I'm trying to solve a clustering problem with size constrains.

Minimize $J=\sum_{i=1}^c\sum_{j=1}^n {{u_i}_j}^2{d_i}_j$

$d_{ij}$ is the distance from each element to it's cluster center. Usually euclidean, but I substitue this with the Haversine formula, since I'm working with geocoordiantes.

$ U = u_{i,j} \in[0, 1],\; i = 1, . . . , n,\; j = 1, . . . , c$

$u_{ij}$ tells the degree to which element $\mathbf{x}_i $ belongs to cluster $\mathbf{c}_j$

Subject to $\forall 1\le j\le n : \sum_{i=1}^c {{u_i}_j}=1$

and $\sum_{j=1}^n {{u_i}_j}=\frac nc$ (size constraint)

I used Lagrange multiplier method based on Fuzzy C-means algorithm, and got the formula

n=number of property $j\in[1,n]$

c=number of cluster $i\in[1,c]$

$L=\sum_{i=1}^c\sum_{j=1}^n {{u_i}_j}^2{d_i}_j+\sum_{j=1}^n\alpha_j(1-\sum_{i=1}^c {{u_i}_j})+\sum_{i=1}^c\beta_j(\frac nc-\sum_{j=1}^n {{u_i}_j})$

A dummy example:

I have 9 points to cluster into 3 groups, to solve the $u_{ij}$ matrix subject to sum of rows equals 1, and sum of columns equals 3(the average cluster size).

$$ \begin{matrix} u_{11} & u_{12} & u_{13}\\ u_{21} & u_{22} & u_{23}\\ \vdots & \vdots & \vdots\\ u_{91} & u_{92} & u_{93} \end{matrix} $$

Then I took the partial derivatives of each variable and solved the system of linear equations using matrix method.

However, after the clusters returned are still uneven. I'm not sure why this doesn't work. There implementation should be correct. So I'm thinking it's the problem with the algorithm. Some how the sum of membership degree doesn't correlated to cluster size as I thought. I don't understand why is that. If this doesn't work, what are the other ways to solve this problem? Any comments are appreciated.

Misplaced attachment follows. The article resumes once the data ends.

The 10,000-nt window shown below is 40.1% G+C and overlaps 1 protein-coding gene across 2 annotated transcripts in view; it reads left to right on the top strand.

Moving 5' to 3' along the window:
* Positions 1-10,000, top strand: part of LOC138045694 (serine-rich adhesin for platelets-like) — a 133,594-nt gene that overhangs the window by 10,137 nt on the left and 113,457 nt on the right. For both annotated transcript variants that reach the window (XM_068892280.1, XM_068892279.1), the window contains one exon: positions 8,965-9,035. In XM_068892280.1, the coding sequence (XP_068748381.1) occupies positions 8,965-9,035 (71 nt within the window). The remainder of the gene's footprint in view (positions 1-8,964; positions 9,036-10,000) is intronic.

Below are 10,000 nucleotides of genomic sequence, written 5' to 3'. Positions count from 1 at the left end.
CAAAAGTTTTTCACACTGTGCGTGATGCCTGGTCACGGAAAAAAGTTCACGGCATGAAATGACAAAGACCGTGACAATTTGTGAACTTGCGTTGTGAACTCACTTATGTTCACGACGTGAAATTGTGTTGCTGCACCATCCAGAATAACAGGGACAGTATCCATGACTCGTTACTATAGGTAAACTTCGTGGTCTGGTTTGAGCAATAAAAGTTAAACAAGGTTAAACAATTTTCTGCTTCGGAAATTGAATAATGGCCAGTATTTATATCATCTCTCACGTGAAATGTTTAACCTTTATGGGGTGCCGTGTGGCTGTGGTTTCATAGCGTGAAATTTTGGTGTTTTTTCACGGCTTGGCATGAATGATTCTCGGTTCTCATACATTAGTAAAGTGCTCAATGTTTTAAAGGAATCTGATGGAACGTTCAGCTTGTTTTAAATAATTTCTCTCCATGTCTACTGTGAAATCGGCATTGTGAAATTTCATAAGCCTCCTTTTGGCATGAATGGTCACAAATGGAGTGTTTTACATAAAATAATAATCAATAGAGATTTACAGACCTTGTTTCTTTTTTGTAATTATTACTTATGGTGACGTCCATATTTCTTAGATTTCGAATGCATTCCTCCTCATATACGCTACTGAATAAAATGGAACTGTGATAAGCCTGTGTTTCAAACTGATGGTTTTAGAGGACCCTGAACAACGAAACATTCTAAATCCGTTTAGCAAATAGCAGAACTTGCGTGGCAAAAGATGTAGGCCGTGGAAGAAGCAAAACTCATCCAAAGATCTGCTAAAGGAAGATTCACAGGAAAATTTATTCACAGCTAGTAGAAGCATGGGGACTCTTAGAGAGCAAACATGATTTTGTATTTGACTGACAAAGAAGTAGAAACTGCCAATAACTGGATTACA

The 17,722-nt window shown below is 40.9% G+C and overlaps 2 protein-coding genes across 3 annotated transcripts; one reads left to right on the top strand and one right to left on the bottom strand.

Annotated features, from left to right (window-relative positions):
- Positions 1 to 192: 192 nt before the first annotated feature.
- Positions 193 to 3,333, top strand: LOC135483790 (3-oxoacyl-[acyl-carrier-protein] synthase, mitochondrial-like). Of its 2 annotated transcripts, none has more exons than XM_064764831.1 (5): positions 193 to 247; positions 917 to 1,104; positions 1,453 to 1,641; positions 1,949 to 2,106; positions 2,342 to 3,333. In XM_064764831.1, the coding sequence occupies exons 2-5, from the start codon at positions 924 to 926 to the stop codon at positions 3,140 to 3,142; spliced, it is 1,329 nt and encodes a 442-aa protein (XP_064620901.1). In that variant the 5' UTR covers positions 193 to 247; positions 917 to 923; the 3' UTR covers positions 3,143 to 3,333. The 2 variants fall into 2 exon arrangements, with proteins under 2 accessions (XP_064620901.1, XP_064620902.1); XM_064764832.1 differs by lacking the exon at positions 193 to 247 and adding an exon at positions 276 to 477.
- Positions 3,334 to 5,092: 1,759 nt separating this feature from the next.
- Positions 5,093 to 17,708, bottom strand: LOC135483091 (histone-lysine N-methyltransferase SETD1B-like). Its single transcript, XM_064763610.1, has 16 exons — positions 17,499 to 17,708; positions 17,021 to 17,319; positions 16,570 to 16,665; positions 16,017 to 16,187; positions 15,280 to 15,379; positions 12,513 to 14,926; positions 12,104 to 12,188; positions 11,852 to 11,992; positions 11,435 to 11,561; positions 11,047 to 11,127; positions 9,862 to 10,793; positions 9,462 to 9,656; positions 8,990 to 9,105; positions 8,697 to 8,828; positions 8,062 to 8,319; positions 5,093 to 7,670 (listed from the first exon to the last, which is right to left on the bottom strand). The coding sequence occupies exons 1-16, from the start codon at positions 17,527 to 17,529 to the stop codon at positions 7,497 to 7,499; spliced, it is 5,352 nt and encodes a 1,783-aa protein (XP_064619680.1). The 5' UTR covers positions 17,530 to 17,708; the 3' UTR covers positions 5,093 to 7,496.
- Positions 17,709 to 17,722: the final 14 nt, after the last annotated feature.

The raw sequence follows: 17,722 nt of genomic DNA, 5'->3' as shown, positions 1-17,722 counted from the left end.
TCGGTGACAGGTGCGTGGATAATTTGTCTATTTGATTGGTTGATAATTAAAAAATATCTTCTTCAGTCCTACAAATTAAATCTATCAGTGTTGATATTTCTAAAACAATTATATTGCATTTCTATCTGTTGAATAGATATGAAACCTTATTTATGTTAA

I am not sure of the specifics of this algorithm (don't know what u and d are) but I think you need $u_{ij} \geq 0$ otherwise you can get negative membership (in fact for one negative $d_{ij}$ the objective function can be made $-\infty$.

Furthermore your relaxation will yield fractional assignment of clusters (since $u_{ij}$ need not be an integer.). If you do the final classification by chosing the maximum $u_{ij}$ over all $i$ for a fixed $j$ then it is no surprise that the clusters are uneven

  • $\begingroup$ Hi, thanks for your help. I added the explanation for u and d in the post. d is the distance so it won't be negative. I'm choosing the maximum uij over all i for a fixed j. But to calculate the uij, I added the constraint $\sum_{j=1}^n {{u_i}_j}=\frac nc$ , and I think that should make sure uij are calculated evenly.. $\endgroup$ – qshng Apr 28 '15 at 15:14
  • $\begingroup$ Suppose j=3 and $c=n$ and $u_{j}= [u_{1j}, u_{2j}, u_{3j}]$. Suppose $u_{1} = [0.4 0.33 0.33]$, $u_{2} =[0.4 0.33 0.34]$ and $u_{3} = [0.2, 0.34, 0.33]$, the cluster assignments will be 1,1 and 2, hence uneven clusters. $\endgroup$ – Sid Apr 28 '15 at 16:19
  • $\begingroup$ Thanks, but I used two lagrange multipliers to constrain both the sum of all rows(to be 1) and columns(to equal the average). And your example doesn't meet the criteria. Since $sum(u_1)=1.06,sum(u_2)=1.06,sum(u_3)=0.88$ $\endgroup$ – qshng Apr 28 '15 at 18:45
  • $\begingroup$ Ahh..sorry...see $u_{1} = [0.45, 0.15, 0.4]$ $u_{2} = [0.45, 0.3, 0.25]$ and $u_{3} = [0.1, 0.55, 0.35]$. The point holds in genereal. $\endgroup$ – Sid Apr 28 '15 at 22:25
  • $\begingroup$ Hmm... Looks like my method was wrong. So what do you think would be a good way to make the cluster even? $\endgroup$ – qshng Apr 28 '15 at 22:31

Your Answer

By clicking “Post Your Answer”, you agree to our terms of service, privacy policy and cookie policy

Not the answer you're looking for? Browse other questions tagged or ask your own question.